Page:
Research on Drug Use Goes Down The Toilet

Sewers don’t lie. People may be less than forthright about what they put into their bodies, especially if that includes illicit drugs, but a chemical analysis of what comes out of their bodies removes all mystery. According to drug and addiction researchers, analysing wastewater for remnants of illicit substances provides the only truly objective indicator of drug use patterns in a community.

“Whatever you think about drugs, people need to have objective data so they can at least have an informed discussion,” says Caleb Banta-Green, a research scientist at the University of Washington’s Alcohol and Drug Abuse Institute in Seattle.

In a study of the wastewater in 96 municipalities in Oregon, Banta-Green and colleagues collected data on the presence of drugs such as cocaine and methamphetamine (Addiction 2009;104:1874-80). They found that cocaine use was much higher in cities, whereas methamphetamine was popular in all areas. Wastewater testing was a promising drug surveillance tool, one that could help communities better combat their drug problems, the paper concluded. “Data on drug index loads are of value for planning local drug prevention, intervention and treatment efforts at a much smaller geographic level and with better timeliness than was possible previously.”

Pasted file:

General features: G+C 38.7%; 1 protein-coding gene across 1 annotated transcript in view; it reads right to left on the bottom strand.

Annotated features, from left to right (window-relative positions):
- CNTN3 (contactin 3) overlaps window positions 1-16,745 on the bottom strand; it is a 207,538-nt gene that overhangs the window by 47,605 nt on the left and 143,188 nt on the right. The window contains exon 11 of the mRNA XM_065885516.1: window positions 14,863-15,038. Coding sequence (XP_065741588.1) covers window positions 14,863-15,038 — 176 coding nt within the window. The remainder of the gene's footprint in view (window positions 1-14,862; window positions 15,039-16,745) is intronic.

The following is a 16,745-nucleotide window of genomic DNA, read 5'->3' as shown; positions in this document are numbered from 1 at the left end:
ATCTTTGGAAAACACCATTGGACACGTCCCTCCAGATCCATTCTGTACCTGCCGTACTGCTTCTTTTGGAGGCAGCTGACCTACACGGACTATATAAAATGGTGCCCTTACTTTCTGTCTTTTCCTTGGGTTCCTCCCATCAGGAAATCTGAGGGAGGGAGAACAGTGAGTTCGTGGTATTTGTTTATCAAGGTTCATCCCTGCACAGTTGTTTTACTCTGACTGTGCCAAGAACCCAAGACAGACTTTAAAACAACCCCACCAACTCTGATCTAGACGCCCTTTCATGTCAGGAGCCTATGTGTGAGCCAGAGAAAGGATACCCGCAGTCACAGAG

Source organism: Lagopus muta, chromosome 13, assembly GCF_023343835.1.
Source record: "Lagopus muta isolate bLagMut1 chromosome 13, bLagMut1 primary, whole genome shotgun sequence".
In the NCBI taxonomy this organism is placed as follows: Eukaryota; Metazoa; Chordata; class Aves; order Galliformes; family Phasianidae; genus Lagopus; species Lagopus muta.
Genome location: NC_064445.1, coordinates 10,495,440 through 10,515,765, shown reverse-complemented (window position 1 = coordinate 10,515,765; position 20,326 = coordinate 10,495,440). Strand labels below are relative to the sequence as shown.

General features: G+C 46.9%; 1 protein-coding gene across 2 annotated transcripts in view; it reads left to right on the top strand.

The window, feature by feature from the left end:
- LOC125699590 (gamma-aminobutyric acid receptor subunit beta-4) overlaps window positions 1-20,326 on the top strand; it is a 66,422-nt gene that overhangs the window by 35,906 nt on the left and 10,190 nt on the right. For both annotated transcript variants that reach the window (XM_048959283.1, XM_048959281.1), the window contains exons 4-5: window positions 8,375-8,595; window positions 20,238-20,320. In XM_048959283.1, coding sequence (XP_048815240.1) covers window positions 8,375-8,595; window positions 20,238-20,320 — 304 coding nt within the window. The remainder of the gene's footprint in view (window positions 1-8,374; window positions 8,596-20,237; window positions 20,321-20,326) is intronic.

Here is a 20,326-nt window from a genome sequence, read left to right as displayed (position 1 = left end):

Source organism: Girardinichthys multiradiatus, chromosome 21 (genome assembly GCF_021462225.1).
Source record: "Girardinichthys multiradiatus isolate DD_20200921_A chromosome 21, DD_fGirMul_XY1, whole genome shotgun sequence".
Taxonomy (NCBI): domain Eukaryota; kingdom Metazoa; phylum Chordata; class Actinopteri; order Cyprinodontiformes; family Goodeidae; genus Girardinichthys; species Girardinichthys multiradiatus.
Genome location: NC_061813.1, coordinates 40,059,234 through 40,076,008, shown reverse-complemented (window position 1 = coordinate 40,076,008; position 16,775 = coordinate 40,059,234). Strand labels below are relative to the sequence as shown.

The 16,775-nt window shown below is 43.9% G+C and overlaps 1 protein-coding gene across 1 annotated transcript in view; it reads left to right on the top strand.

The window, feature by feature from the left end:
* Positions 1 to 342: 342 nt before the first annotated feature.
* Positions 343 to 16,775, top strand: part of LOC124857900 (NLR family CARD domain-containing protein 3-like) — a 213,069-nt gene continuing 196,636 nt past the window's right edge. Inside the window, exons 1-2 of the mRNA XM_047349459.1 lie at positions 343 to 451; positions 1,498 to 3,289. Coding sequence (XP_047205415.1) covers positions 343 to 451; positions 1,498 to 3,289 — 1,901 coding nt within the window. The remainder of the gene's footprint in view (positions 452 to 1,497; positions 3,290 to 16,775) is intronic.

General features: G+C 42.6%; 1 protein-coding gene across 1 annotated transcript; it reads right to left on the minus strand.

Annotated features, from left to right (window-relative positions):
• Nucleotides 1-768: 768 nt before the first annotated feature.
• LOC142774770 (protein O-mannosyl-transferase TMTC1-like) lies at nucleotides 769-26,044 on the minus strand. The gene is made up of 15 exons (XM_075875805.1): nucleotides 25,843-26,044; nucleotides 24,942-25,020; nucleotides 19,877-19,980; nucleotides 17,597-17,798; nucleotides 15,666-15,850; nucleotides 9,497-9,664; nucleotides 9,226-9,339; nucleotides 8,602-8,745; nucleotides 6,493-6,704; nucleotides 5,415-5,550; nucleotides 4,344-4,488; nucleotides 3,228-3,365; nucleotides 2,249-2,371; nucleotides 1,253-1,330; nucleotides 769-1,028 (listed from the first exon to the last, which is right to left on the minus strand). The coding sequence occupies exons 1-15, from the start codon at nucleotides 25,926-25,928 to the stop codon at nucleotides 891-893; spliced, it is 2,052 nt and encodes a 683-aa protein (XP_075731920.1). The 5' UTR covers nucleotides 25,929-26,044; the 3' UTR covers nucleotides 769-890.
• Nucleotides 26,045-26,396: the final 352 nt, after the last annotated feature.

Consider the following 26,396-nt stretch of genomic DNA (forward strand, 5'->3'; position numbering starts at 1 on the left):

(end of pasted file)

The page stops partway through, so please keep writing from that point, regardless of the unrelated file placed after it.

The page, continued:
Traditionally, the amount of illegal drugs consumed at the community level is estimated from sources such as surveys, police data and information from emergency rooms and morgues. Often, however, this information is rife with bias and tells only part of the story.

Surveys miss certain segments of the population, such as inmates, and are prone to self-report bias because of the stigma of illegal drug use. There is detection bias in police data because drugs such as crack cocaine, often used on the street, result in more arrests than drugs such as powder cocaine, which is more commonly found at private parties. As for hospital data, a death attributed to a traffic accident might actually be a death due to the drug abuse that led to the accident.

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